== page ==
An example of the MNPBN is presented for k=4 as shown in FIG. 7. Incoming packets arrive at input ports 720. Token ring arbiter 710 sends only packets with distinct destination addresses to tag device 750. Only the upper half of router input lines for both parallel Banyan routers are connected to tag device 750 because the active router input lines are given by all binary combinations of 0 . . . 0im . . . ik, so only those input lines labels beginning with a 0 are active. The router output lines are connected to the output ports 730 according to the formula x2m +j, where x is a sequence of integers given by 0≦<2k-m, m is the integer part of (k-1)/2, and j is the label number of the parallel Banyan router (here either 0 or 1). Thus for the j=0 Banyan router 760, the output lines 0, 2, 4, 6, 8, 10, 12, and 14 of router output lines 705 are connected to output ports 730 with the corresponding numbers. For the j=1 Banyan router 761, the output lines 1, 3, 5, 7, 9, 11, 13, and 15 of router output lines 705 are connected to the output ports 730 with the corresponding numbers. The inactive Banyan router output lines are left as open ports.

Suppose an incoming packet on input port #2 (i1 i2 i3 i4 =[0010]) has a distinct destination address given by o1 o2 o3 o4 =[1010]. From the definitions given above, m=integer[(k-1)/2]=1 and N=2k =16. Tag device 750 sends the packet to the router with the label j=ok-m+1 . . . ok =o4 =0. That is, of the Banyan routers 460 (of FIG. 4), router #0 (760) receives the packet as distributed by tag device 750. In each Banyan router, only eight (2k-m =8) of the sixteen input lines can receive packets (that is, are active). These eight input lines are labeled [0000], [0001], [0010], [0011], [0100], [0101], [0110], and [0111] and correspond to router input lines 0, 1, 2, 3, 4, 5, 6, and 7. Since the first bit of the destination address (o1) is 1, the possible router input lines are [0001], [0011], [0101], and [0111]. The specific input line to Banyan router #760 is chosen sequentially among the four active possible lines for a destination address with that first bit starting from the top by tag device 750. In router #0, since only eight of the sixteen input lines can receive packets, there are also only eight output lines from router #0 possibly having packets. These eight output lines have the labels=x2m +j (where 0≦<2k-m). For this example, the possible labels are: x(2)+0, where x can have the values 0, 1, 2, 3, 4, 5, 6, and 7. This gives the labels of the output lines of router #0 corresponding to the output ports 0, 2, 4, 6, 8, 10, 12, and 14. In this example, the destination address is [1010]=10, so the packet will be sent to output port 10.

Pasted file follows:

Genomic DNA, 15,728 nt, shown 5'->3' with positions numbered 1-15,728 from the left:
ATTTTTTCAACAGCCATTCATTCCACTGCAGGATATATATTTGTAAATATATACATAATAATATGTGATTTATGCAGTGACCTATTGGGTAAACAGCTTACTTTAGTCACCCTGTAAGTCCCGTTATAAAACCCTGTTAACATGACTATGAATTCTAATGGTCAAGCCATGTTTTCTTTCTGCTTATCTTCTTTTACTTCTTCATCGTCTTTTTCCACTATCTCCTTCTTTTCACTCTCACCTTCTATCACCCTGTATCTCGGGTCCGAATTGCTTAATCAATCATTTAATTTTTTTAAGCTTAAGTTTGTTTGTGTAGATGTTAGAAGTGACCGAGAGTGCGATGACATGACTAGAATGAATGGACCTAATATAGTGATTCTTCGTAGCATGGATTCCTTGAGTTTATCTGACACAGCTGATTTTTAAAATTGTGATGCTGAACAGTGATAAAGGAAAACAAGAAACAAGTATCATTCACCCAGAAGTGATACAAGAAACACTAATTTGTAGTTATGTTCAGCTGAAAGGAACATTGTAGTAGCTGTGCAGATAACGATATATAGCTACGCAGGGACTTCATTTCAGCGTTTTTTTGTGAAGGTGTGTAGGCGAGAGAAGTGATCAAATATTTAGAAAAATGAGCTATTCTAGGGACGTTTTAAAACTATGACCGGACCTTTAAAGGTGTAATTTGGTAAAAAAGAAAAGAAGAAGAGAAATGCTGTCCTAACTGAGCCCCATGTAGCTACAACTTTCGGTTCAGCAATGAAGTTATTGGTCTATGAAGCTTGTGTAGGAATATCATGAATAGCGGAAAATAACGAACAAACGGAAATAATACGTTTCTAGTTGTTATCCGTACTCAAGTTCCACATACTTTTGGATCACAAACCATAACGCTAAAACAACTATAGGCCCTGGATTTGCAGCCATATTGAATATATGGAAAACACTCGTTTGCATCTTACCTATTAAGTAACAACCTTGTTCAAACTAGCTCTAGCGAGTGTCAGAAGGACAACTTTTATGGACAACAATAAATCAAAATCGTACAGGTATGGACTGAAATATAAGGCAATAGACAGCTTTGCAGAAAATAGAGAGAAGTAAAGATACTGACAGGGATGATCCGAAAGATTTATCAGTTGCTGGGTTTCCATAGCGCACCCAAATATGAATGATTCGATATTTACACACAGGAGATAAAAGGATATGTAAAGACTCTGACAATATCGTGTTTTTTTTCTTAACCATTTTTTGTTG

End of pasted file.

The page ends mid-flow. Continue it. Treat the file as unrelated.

The example provided above illustrates a 1616 Banyan routing network according to the present invention. In general, if k is the number of stages in the Banyan router, then an NN (where N=2k =number of input lines) Banyan router has 2k-1 routing elements in which the pth stage routes packets according to the pth bit of the packet destination address.

The present invention represents a significant improvement over its predecessor, the Distributed Nonblocking Parallel Banyan Network (DNPBN). An example of a DNPBN is disclosed in copending application U.S. Ser. No. 07/518,208, U.S. Pat. No. 5,132,965. FIG. 7 discussed above illustrates a 1616 MNPBN according to the present invention, and FIG. 8 illustrates a 1616 DNPBN. A comparison of these Figures reveals the distinctions between the DNPBN and the present invention. As explained below, the present invention requires far fewer switching elements for a given number of input and output lines, thereby decreasing manufacturing complexities and cost.

FIG. 8 illustrates a typical 1616 DNPBN. A token ring arbiter 810 is connected to a tag device 850 by means of sixteen tag device input lines 852. Tag device output lines 854 are connected to four 1616 Banyan routers 860 in the following manner. Tag device output lines 854 are divided into four sets of four lines, with the first set routed to the #0 Banyan Router 860, the second set to the #1 Banyan Router 860, the third set to the #2 Banyan Router 860, and the fourth set to the #3 Banyan Router 860. For each set, the four lines are routed to the first four even numbered input lines of the appropriate Banyan Router 860. The first, fifth, ninth and thirteenth output lines (numbered 0, 4, 8, and 12) of the four Banyan Routers 460 become the DNPBN output lines 830. The first four output lines correspond to the first output line of each Banyan Router 860 in sequence, the second four output lines correspond to the second output line of each Banyan Router 860 in sequence, and so forth.